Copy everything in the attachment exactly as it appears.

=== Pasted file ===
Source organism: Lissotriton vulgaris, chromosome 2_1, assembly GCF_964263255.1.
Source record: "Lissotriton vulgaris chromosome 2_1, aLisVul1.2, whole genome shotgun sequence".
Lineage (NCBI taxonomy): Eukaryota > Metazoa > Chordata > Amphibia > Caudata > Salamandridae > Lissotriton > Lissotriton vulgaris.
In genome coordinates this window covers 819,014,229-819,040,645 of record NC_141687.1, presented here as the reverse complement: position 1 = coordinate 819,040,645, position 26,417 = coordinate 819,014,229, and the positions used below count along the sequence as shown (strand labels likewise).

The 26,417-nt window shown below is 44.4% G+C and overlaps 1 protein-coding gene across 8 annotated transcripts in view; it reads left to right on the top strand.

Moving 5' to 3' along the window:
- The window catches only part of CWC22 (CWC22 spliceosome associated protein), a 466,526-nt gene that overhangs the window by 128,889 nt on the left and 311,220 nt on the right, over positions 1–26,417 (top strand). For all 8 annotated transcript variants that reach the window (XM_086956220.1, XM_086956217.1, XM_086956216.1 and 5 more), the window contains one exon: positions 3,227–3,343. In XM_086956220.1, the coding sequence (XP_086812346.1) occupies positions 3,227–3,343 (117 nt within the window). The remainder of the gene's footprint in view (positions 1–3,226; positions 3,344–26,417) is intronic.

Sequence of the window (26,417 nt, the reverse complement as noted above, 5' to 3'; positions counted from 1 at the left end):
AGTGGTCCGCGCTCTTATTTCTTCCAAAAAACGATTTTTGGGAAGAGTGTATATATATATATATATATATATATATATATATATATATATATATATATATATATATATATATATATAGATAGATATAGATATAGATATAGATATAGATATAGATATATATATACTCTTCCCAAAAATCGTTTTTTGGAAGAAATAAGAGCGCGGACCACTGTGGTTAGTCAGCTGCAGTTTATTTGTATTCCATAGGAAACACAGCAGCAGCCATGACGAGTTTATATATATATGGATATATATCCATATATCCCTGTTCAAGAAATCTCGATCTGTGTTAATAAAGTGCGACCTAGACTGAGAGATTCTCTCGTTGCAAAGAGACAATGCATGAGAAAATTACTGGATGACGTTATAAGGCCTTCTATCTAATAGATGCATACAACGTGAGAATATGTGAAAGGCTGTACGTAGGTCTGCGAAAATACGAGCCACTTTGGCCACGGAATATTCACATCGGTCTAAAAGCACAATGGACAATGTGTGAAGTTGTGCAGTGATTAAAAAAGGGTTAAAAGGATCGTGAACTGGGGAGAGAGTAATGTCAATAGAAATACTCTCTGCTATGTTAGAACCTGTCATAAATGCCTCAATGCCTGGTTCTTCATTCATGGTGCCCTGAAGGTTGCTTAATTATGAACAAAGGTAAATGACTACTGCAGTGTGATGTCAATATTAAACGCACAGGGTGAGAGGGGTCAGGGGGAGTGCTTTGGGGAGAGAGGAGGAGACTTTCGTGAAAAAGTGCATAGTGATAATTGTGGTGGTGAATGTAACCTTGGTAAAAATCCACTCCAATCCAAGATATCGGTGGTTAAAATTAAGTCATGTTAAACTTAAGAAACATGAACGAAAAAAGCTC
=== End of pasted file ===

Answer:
Source organism: Lissotriton vulgaris, chromosome 2_1, assembly GCF_964263255.1.
Source record: "Lissotriton vulgaris chromosome 2_1, aLisVul1.2, whole genome shotgun sequence".
Lineage (NCBI taxonomy): Eukaryota > Metazoa > Chordata > Amphibia > Caudata > Salamandridae > Lissotriton > Lissotriton vulgaris.
In genome coordinates this window covers 819,014,229-819,040,645 of record NC_141687.1, presented here as the reverse complement: position 1 = coordinate 819,040,645, position 26,417 = coordinate 819,014,229, and the positions used below count along the sequence as shown (strand labels likewise).

The 26,417-nt window shown below is 44.4% G+C and overlaps 1 protein-coding gene across 8 annotated transcripts in view; it reads left to right on the top strand.

Moving 5' to 3' along the window:
- The window catches only part of CWC22 (CWC22 spliceosome associated protein), a 466,526-nt gene that overhangs the window by 128,889 nt on the left and 311,220 nt on the right, over positions 1–26,417 (top strand). For all 8 annotated transcript variants that reach the window (XM_086956220.1, XM_086956217.1, XM_086956216.1 and 5 more), the window contains one exon: positions 3,227–3,343. In XM_086956220.1, the coding sequence (XP_086812346.1) occupies positions 3,227–3,343 (117 nt within the window). The remainder of the gene's footprint in view (positions 1–3,226; positions 3,344–26,417) is intronic.

Sequence of the window (26,417 nt, the reverse complement as noted above, 5' to 3'; positions counted from 1 at the left end):
AGTGGTCCGCGCTCTTATTTCTTCCAAAAAACGATTTTTGGGAAGAGTGTATATATATATATATATATATATATATATATATATATATATATATATATATATATATATATATATATAGATAGATATAGATATAGATATAGATATAGATATAGATATATATATACTCTTCCCAAAAATCGTTTTTTGGAAGAAATAAGAGCGCGGACCACTGTGGTTAGTCAGCTGCAGTTTATTTGTATTCCATAGGAAACACAGCAGCAGCCATGACGAGTTTATATATATATGGATATATATCCATATATCCCTGTTCAAGAAATCTCGATCTGTGTTAATAAAGTGCGACCTAGACTGAGAGATTCTCTCGTTGCAAAGAGACAATGCATGAGAAAATTACTGGATGACGTTATAAGGCCTTCTATCTAATAGATGCATACAACGTGAGAATATGTGAAAGGCTGTACGTAGGTCTGCGAAAATACGAGCCACTTTGGCCACGGAATATTCACATCGGTCTAAAAGCACAATGGACAATGTGTGAAGTTGTGCAGTGATTAAAAAAGGGTTAAAAGGATCGTGAACTGGGGAGAGAGTAATGTCAATAGAAATACTCTCTGCTATGTTAGAACCTGTCATAAATGCCTCAATGCCTGGTTCTTCATTCATGGTGCCCTGAAGGTTGCTTAATTATGAACAAAGGTAAATGACTACTGCAGTGTGATGTCAATATTAAACGCACAGGGTGAGAGGGGTCAGGGGGAGTGCTTTGGGGAGAGAGGAGGAGACTTTCGTGAAAAAGTGCATAGTGATAATTGTGGTGGTGAATGTAACCTTGGTAAAAATCCACTCCAATCCAAGATATCGGTGGTTAAAATTAAGTCATGTTAAACTTAAGAAACATGAACGAAAAAAGCTC